And Diphilus, in his Theseus, says that there were once three Samian damsels, who, on the day of the festival of Adonis, used to delight themselves in solving riddles at their feasts. And that when some one had proposed to them this riddle, “What is the strongest of all things?” one said iron, and alleged the following reasons for her opinion, because that is the instrument with which men dig and cut, and that is the material which they use for all purposes. And when she had been applauded, the second damsel said that a blacksmith exerted much greater strength, for that he, when he was at work, bent this strong iron, and softened it, and used it for whatever purposes he chose. And the third said, they were both wrong, and that love was the strongest thing of all, for that love could subdue a blacksmith. And Achæus the Eretrian, though he is usually a very clear poet as respects the structure of his poems, sometimes makes his language obscure, and says many things in an enigmatical style; as, for instance, in his Iris, which is a satyric play. For he says, “A cruet of litharge full of ointment was suspended from a Spartan tablet, written upon and twisted on a double stick;” meaning to say a white strap, from which a silver cruet was suspended; and he has spoken of a Spartan written tablet when he merely meant the Spartan scytale. And that the Lacedæmonians put a white strap, on which they wrote whatever they wished, around the scytale, we are told plainly enough by Apollonius Rhodius, in his Treatise on Archilochus. And Stesichorus, in his Helen, speaks of a footpan of litharge; and Ion, in his Phœnix or Cæneus, calls the birdlime the sweat of the oak, saying—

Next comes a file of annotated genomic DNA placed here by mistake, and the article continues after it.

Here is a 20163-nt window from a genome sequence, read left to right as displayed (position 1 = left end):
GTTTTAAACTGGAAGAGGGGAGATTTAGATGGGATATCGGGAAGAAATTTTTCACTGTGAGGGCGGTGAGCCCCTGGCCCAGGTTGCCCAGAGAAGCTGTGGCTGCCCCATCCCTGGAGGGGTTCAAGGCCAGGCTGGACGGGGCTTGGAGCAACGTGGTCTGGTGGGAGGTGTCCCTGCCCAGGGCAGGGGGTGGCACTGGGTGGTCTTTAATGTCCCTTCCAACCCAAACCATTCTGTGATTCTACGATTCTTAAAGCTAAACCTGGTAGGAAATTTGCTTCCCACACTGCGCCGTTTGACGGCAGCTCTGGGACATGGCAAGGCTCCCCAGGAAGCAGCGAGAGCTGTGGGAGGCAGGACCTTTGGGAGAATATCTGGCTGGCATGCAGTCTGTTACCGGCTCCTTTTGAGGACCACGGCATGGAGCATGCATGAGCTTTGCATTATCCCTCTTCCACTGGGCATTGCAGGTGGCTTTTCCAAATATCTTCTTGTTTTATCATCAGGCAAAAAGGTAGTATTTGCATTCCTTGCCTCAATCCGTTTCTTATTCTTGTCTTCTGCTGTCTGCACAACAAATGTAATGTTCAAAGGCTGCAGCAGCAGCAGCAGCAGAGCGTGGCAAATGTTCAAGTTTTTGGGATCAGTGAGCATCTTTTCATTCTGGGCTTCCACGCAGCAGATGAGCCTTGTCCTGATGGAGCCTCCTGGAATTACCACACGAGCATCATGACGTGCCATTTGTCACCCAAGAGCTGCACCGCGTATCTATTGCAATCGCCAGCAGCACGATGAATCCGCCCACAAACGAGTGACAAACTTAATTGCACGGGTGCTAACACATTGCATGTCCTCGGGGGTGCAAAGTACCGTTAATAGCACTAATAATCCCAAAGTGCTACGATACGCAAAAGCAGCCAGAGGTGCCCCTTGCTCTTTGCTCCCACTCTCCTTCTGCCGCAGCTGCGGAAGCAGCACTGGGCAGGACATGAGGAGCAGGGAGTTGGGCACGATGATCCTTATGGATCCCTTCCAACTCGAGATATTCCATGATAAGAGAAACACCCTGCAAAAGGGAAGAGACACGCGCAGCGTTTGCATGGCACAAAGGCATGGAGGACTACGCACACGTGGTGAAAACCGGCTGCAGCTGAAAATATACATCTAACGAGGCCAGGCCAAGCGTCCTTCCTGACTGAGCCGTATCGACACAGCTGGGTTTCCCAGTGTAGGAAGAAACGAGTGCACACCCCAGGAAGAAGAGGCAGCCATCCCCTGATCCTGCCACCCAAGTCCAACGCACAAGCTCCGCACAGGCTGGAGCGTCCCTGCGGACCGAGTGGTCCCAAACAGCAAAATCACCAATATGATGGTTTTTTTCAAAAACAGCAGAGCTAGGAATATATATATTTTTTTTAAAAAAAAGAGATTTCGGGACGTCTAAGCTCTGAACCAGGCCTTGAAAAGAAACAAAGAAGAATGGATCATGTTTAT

The sweat of oaks, and a long leafy branch
Cut from a bush supports me, and a thread
Drawn from Egyptian linen, clever snare
To catch the flying birds.